Model: Leah Telfair
Cerebral Palsy

Euphoria. That’s what comes to mind for me when I think of beauty and right after I took my photo. That’s because I had reached a state of happiness with everything that was happening. For me, there’s no greater feeling. Growing up, there weren’t many times that I could say I felt content. I think everyone should be able to experience happiness. What does Euphoria have to do with beauty? What does any of that have to do with my life story? Everything! I was born and raised in Philadelphia. I weighed one pound and seven ounces as a premie, because of a form of Quadriplegic Infantile Cerebral Palsy known as Spastic Diplegia (CP).

From an early age, I came to understand two very important things about my life: it was different and I was different. For a long time, I felt like I didn’t want to be and still do sometimes. I was raised how many kids in the city are: in a single parent household, no biological father, but a great stepfather and some amazing grandparents, with not a lot of money, and there was nothing I could do about it. But that wasn’t all. I wasn’t like the other kids. There were many things I couldn’t do or be, and I had to accept that before anything else, even before I could find the solace that making music would ultimately come to give me.

I tired quickly and sometimes found myself out of breath before I finished walking with my uncle or my grandparents to school, especially if I was running late. School started at 8:30 am, and we first had to line up in the yard with our class. I couldn’t stand for long periods of time without exhaustion. I got yelled at for not doing things at the same time as the other students. Sometimes people acted like I wasn’t even there. I hated gym class because I’d have to try to do things my body wouldn’t allow.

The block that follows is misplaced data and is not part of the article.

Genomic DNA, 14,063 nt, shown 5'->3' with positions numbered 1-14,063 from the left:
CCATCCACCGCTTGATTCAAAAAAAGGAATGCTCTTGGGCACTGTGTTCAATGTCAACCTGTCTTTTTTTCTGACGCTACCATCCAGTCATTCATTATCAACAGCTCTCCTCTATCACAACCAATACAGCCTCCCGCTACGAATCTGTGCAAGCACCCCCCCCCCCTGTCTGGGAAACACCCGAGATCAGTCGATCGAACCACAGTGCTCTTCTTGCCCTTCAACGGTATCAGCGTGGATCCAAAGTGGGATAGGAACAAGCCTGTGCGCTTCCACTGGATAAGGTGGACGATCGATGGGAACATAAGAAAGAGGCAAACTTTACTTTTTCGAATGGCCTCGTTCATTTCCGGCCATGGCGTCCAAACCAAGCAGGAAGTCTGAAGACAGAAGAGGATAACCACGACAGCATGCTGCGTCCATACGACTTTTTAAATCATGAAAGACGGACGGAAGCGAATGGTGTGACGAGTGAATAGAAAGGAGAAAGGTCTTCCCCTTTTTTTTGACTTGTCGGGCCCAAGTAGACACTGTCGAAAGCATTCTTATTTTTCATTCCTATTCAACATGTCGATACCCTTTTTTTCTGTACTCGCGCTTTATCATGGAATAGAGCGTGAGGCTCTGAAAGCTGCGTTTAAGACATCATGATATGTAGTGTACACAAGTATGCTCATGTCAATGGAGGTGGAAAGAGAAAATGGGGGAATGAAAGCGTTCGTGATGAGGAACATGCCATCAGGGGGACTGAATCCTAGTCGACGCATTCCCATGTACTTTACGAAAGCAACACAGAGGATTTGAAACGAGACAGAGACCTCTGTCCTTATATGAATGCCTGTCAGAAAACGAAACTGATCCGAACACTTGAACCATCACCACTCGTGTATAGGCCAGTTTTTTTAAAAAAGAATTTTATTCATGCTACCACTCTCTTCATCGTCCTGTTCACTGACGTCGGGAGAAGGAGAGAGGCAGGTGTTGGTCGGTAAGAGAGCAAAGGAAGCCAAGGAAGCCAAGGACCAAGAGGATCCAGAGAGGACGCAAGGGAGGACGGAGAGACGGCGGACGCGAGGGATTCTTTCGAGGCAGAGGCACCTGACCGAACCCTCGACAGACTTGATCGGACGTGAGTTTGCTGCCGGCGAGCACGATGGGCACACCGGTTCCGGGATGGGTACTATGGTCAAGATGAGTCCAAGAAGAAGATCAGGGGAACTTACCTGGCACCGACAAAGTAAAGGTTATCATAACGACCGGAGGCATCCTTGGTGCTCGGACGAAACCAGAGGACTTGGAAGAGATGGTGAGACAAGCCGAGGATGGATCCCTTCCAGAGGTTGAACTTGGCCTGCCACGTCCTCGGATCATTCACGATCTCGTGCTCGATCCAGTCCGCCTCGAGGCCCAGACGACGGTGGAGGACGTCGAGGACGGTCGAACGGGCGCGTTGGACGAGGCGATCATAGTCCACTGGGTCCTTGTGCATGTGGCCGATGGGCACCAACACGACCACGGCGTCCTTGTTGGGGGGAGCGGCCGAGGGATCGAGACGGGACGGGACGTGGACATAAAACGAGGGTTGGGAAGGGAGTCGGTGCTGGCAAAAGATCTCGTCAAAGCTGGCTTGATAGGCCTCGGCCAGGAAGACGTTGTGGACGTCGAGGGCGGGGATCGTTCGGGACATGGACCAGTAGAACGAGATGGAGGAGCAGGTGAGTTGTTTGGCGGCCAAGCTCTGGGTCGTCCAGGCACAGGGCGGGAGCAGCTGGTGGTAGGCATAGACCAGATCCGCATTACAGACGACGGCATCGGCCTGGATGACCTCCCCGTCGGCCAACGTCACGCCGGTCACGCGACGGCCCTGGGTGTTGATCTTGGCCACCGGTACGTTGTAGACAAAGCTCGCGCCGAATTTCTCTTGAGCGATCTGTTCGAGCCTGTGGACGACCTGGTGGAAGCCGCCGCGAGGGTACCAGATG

When I started high school, I came to realize that I was too sensitive and that wasn’t always a good thing. I had a reputation among the other students for having a temper. If someone joked about something that I didn’t find funny, be it the glasses I wore or the fact that my voice was raspier than how most girls’ sounded , the only thing to do, other than cry, was to snap. I made some friends eventually because they got to know and understand me and I calmed down. Most of my friends were popular and I was well-known too, but not until I started getting into rap.

I wasn’t ready for college, so I decided to work at Children’s Hospital as an intern in the CareerPath program. I did try about a year, however. After about a year and a half, I got my current job at InspiriTec where I provide customer service for people who need to apply for Medicaid from Department of Human Services. This job suits me well because I fit in well with most of my colleagues who have disabilities too.

If I could say that there was one thing that I wanted you to take away from my story, it would be that happiness is a beautiful thing, and in finding mine, I saw the beauty that other people always told me I had and never seemed to see in myself.

“I believe everyone deserves to be happy and do whatever makes that happen for them.”


Photographed by Ellie Seif